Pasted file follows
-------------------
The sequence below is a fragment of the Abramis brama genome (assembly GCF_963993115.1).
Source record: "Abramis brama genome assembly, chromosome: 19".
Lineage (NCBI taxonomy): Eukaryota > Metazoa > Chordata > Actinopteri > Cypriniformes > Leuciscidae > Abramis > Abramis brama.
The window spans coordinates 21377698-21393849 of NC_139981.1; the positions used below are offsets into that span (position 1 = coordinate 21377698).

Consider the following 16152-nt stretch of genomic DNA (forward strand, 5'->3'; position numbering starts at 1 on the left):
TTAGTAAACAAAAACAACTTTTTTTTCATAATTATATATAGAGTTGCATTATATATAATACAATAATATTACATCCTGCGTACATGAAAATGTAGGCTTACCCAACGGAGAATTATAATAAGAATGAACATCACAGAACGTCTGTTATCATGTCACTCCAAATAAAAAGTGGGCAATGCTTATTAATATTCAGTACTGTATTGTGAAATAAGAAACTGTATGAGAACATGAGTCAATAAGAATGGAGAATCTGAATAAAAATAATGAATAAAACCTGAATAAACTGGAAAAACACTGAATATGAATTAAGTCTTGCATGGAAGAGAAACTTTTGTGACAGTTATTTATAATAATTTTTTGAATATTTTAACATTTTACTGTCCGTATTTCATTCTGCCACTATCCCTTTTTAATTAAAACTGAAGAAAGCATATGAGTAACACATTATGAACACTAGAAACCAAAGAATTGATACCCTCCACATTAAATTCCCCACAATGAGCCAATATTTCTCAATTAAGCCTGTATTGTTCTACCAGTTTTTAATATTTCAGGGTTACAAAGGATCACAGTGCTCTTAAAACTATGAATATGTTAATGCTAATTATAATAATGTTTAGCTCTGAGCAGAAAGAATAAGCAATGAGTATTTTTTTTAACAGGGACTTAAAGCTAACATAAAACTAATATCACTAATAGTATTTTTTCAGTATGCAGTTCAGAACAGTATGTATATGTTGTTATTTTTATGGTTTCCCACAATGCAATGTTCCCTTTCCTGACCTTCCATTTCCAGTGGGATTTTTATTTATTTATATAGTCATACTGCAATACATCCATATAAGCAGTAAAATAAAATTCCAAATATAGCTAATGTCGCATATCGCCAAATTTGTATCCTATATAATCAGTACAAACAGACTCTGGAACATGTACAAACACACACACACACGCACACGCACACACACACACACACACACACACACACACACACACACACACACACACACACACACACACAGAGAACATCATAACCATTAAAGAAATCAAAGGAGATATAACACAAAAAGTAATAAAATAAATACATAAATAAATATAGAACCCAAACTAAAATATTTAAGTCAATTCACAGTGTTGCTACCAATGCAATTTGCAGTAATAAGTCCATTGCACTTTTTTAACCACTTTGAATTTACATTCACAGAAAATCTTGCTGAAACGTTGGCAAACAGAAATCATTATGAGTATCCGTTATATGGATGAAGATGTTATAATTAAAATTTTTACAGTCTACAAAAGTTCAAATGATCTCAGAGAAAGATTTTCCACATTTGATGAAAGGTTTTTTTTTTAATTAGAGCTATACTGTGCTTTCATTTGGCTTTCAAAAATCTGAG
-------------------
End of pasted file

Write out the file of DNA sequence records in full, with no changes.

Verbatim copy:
The sequence below is a fragment of the Abramis brama genome (assembly GCF_963993115.1).
Source record: "Abramis brama genome assembly, chromosome: 19".
Lineage (NCBI taxonomy): Eukaryota > Metazoa > Chordata > Actinopteri > Cypriniformes > Leuciscidae > Abramis > Abramis brama.
The window spans coordinates 21377698-21393849 of NC_139981.1; the positions used below are offsets into that span (position 1 = coordinate 21377698).

Consider the following 16152-nt stretch of genomic DNA (forward strand, 5'->3'; position numbering starts at 1 on the left):
TTAGTAAACAAAAACAACTTTTTTTTCATAATTATATATAGAGTTGCATTATATATAATACAATAATATTACATCCTGCGTACATGAAAATGTAGGCTTACCCAACGGAGAATTATAATAAGAATGAACATCACAGAACGTCTGTTATCATGTCACTCCAAATAAAAAGTGGGCAATGCTTATTAATATTCAGTACTGTATTGTGAAATAAGAAACTGTATGAGAACATGAGTCAATAAGAATGGAGAATCTGAATAAAAATAATGAATAAAACCTGAATAAACTGGAAAAACACTGAATATGAATTAAGTCTTGCATGGAAGAGAAACTTTTGTGACAGTTATTTATAATAATTTTTTGAATATTTTAACATTTTACTGTCCGTATTTCATTCTGCCACTATCCCTTTTTAATTAAAACTGAAGAAAGCATATGAGTAACACATTATGAACACTAGAAACCAAAGAATTGATACCCTCCACATTAAATTCCCCACAATGAGCCAATATTTCTCAATTAAGCCTGTATTGTTCTACCAGTTTTTAATATTTCAGGGTTACAAAGGATCACAGTGCTCTTAAAACTATGAATATGTTAATGCTAATTATAATAATGTTTAGCTCTGAGCAGAAAGAATAAGCAATGAGTATTTTTTTTAACAGGGACTTAAAGCTAACATAAAACTAATATCACTAATAGTATTTTTTCAGTATGCAGTTCAGAACAGTATGTATATGTTGTTATTTTTATGGTTTCCCACAATGCAATGTTCCCTTTCCTGACCTTCCATTTCCAGTGGGATTTTTATTTATTTATATAGTCATACTGCAATACATCCATATAAGCAGTAAAATAAAATTCCAAATATAGCTAATGTCGCATATCGCCAAATTTGTATCCTATATAATCAGTACAAACAGACTCTGGAACATGTACAAACACACACACACACGCACACGCACACACACACACACACACACACACACACACACACACACACACACACACACACACACACACAGAGAACATCATAACCATTAAAGAAATCAAAGGAGATATAACACAAAAAGTAATAAAATAAATACATAAATAAATATAGAACCCAAACTAAAATATTTAAGTCAATTCACAGTGTTGCTACCAATGCAATTTGCAGTAATAAGTCCATTGCACTTTTTTAACCACTTTGAATTTACATTCACAGAAAATCTTGCTGAAACGTTGGCAAACAGAAATCATTATGAGTATCCGTTATATGGATGAAGATGTTATAATTAAAATTTTTACAGTCTACAAAAGTTCAAATGATCTCAGAGAAAGATTTTCCACATTTGATGAAAGGTTTTTTTTTTAATTAGAGCTATACTGTGCTTTCATTTGGCTTTCAAAAATCTGAG